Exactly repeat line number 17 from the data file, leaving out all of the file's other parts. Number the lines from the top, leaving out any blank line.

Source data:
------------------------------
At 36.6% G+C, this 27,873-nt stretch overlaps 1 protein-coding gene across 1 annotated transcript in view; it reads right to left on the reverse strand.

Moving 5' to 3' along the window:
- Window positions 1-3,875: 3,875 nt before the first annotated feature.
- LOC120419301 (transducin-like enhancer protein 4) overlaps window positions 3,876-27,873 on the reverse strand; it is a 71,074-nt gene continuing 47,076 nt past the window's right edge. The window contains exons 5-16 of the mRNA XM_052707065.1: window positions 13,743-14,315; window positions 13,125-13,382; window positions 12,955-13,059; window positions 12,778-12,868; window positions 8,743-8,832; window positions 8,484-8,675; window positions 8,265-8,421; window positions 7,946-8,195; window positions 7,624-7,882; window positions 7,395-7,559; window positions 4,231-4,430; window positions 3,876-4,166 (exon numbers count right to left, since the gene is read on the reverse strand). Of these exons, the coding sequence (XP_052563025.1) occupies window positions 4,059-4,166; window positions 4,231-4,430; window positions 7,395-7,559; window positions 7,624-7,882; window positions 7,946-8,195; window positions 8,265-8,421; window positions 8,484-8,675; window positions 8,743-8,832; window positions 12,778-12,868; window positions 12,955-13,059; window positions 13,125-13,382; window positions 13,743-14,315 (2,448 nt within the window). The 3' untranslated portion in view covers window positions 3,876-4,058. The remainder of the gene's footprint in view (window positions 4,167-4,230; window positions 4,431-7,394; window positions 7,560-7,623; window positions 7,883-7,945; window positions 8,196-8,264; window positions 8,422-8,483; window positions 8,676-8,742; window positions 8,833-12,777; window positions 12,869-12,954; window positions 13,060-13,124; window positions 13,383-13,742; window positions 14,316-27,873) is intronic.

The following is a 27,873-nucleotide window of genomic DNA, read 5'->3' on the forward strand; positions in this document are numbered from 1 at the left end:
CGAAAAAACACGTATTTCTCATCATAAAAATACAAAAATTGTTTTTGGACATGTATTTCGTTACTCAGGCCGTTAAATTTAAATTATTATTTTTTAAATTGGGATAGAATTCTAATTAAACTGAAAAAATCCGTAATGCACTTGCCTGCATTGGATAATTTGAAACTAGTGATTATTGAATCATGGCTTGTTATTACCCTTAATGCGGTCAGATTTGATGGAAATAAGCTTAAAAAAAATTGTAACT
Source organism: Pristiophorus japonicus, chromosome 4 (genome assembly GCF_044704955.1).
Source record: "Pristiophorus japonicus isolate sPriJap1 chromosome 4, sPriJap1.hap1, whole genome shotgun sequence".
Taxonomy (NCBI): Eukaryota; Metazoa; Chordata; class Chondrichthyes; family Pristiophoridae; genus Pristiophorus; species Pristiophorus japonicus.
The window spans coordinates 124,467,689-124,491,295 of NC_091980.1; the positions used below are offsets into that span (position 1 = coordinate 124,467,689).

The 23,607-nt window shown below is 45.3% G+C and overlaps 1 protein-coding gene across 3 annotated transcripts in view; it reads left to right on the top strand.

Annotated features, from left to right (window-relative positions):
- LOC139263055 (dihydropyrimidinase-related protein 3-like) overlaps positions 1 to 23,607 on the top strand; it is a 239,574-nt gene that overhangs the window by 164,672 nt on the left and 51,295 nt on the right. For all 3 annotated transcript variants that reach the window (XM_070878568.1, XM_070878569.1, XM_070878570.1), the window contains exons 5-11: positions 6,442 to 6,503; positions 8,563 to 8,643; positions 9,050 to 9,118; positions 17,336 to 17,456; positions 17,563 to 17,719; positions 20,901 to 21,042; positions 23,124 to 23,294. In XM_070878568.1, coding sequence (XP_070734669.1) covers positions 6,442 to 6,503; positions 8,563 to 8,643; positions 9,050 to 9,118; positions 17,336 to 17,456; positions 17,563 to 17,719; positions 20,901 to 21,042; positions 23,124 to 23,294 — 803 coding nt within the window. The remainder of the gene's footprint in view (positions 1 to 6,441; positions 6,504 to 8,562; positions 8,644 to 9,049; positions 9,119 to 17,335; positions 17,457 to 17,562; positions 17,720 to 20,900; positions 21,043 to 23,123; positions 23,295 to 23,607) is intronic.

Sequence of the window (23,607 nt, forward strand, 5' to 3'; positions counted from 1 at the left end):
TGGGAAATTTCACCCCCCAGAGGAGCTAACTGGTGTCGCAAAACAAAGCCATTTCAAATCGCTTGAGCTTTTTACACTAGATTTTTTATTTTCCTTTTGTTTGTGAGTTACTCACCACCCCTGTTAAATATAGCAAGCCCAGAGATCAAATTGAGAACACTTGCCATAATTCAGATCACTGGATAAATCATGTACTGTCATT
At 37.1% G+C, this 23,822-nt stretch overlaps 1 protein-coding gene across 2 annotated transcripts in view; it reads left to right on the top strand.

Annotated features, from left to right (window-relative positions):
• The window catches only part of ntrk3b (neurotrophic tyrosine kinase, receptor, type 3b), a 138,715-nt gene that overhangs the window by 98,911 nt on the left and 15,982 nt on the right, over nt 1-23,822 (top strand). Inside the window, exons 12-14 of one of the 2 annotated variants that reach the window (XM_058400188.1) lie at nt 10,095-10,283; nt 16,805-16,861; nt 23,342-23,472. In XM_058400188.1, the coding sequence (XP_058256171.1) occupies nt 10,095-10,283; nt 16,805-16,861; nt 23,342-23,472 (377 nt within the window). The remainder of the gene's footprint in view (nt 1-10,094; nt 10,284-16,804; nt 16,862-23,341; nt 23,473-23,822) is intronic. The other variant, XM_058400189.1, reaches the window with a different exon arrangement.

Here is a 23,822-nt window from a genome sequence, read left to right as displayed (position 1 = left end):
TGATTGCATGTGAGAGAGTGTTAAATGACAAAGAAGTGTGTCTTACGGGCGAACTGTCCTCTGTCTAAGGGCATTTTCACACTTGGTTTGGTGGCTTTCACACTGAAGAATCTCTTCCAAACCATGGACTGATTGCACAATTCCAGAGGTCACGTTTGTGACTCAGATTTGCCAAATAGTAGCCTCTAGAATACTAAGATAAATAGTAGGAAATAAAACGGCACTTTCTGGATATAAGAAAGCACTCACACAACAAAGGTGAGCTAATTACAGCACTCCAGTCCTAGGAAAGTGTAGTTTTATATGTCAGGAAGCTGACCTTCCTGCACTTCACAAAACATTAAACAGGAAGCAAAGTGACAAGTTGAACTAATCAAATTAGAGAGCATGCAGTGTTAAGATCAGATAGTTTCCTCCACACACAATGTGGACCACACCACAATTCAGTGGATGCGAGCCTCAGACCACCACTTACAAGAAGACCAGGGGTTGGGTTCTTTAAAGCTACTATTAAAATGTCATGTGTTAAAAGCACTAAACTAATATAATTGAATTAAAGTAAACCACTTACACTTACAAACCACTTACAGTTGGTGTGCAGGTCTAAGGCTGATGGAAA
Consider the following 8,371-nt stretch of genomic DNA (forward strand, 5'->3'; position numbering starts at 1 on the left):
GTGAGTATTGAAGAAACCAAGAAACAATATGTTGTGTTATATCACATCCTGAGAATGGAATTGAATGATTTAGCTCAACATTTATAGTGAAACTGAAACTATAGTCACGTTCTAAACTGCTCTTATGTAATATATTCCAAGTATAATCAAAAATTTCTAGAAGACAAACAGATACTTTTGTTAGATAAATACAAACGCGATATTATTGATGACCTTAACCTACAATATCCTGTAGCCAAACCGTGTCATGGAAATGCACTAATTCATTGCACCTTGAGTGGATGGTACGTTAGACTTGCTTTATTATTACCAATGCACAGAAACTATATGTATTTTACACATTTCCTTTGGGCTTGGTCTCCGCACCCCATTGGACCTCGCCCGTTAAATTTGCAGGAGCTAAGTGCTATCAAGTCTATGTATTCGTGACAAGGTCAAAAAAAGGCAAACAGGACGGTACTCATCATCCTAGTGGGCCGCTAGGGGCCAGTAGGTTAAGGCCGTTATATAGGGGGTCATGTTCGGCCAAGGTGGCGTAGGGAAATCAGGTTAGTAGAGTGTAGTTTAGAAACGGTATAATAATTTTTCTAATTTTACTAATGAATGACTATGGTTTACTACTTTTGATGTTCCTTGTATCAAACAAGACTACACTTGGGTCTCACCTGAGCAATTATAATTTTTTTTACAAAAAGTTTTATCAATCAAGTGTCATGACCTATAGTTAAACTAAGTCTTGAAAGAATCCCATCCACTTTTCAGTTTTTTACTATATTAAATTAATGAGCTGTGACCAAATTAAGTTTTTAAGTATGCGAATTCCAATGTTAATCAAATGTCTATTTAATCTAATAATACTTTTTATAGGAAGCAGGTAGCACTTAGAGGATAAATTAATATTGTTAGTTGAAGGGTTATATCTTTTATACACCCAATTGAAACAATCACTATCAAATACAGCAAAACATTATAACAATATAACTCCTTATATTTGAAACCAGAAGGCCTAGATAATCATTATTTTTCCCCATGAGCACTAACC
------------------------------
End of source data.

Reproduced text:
Annotated features, from left to right (window-relative positions):